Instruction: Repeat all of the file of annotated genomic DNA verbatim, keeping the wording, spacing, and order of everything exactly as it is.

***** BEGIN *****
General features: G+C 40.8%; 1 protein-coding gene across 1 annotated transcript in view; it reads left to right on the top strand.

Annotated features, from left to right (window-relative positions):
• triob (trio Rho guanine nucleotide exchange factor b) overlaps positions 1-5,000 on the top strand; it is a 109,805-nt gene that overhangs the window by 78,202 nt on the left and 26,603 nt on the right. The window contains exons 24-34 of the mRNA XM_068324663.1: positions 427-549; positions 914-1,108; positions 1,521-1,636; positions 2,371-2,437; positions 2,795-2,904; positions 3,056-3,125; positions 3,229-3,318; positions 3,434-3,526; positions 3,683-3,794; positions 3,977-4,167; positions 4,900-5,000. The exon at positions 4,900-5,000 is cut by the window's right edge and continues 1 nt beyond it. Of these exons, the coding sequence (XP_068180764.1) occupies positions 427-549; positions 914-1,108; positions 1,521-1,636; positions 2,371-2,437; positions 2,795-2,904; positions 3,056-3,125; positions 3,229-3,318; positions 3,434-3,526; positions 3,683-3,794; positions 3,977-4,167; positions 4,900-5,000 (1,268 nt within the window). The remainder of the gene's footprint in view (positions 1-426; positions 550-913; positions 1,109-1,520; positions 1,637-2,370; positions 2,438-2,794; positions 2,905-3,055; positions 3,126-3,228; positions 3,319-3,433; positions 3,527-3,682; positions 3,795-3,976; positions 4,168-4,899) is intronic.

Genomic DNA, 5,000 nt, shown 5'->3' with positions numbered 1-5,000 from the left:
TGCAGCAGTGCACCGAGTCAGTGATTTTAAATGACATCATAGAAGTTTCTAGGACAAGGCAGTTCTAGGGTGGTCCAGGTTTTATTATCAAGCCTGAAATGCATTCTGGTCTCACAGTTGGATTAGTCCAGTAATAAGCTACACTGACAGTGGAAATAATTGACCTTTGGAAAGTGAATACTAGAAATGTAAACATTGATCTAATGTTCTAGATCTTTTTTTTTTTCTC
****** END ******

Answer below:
General features: G+C 40.8%; 1 protein-coding gene across 1 annotated transcript in view; it reads left to right on the top strand.

Annotated features, from left to right (window-relative positions):
• triob (trio Rho guanine nucleotide exchange factor b) overlaps positions 1-5,000 on the top strand; it is a 109,805-nt gene that overhangs the window by 78,202 nt on the left and 26,603 nt on the right. The window contains exons 24-34 of the mRNA XM_068324663.1: positions 427-549; positions 914-1,108; positions 1,521-1,636; positions 2,371-2,437; positions 2,795-2,904; positions 3,056-3,125; positions 3,229-3,318; positions 3,434-3,526; positions 3,683-3,794; positions 3,977-4,167; positions 4,900-5,000. The exon at positions 4,900-5,000 is cut by the window's right edge and continues 1 nt beyond it. Of these exons, the coding sequence (XP_068180764.1) occupies positions 427-549; positions 914-1,108; positions 1,521-1,636; positions 2,371-2,437; positions 2,795-2,904; positions 3,056-3,125; positions 3,229-3,318; positions 3,434-3,526; positions 3,683-3,794; positions 3,977-4,167; positions 4,900-5,000 (1,268 nt within the window). The remainder of the gene's footprint in view (positions 1-426; positions 550-913; positions 1,109-1,520; positions 1,637-2,370; positions 2,438-2,794; positions 2,905-3,055; positions 3,126-3,228; positions 3,319-3,433; positions 3,527-3,682; positions 3,795-3,976; positions 4,168-4,899) is intronic.

Genomic DNA, 5,000 nt, shown 5'->3' with positions numbered 1-5,000 from the left:
TGCAGCAGTGCACCGAGTCAGTGATTTTAAATGACATCATAGAAGTTTCTAGGACAAGGCAGTTCTAGGGTGGTCCAGGTTTTATTATCAAGCCTGAAATGCATTCTGGTCTCACAGTTGGATTAGTCCAGTAATAAGCTACACTGACAGTGGAAATAATTGACCTTTGGAAAGTGAATACTAGAAATGTAAACATTGATCTAATGTTCTAGATCTTTTTTTTTTTCTC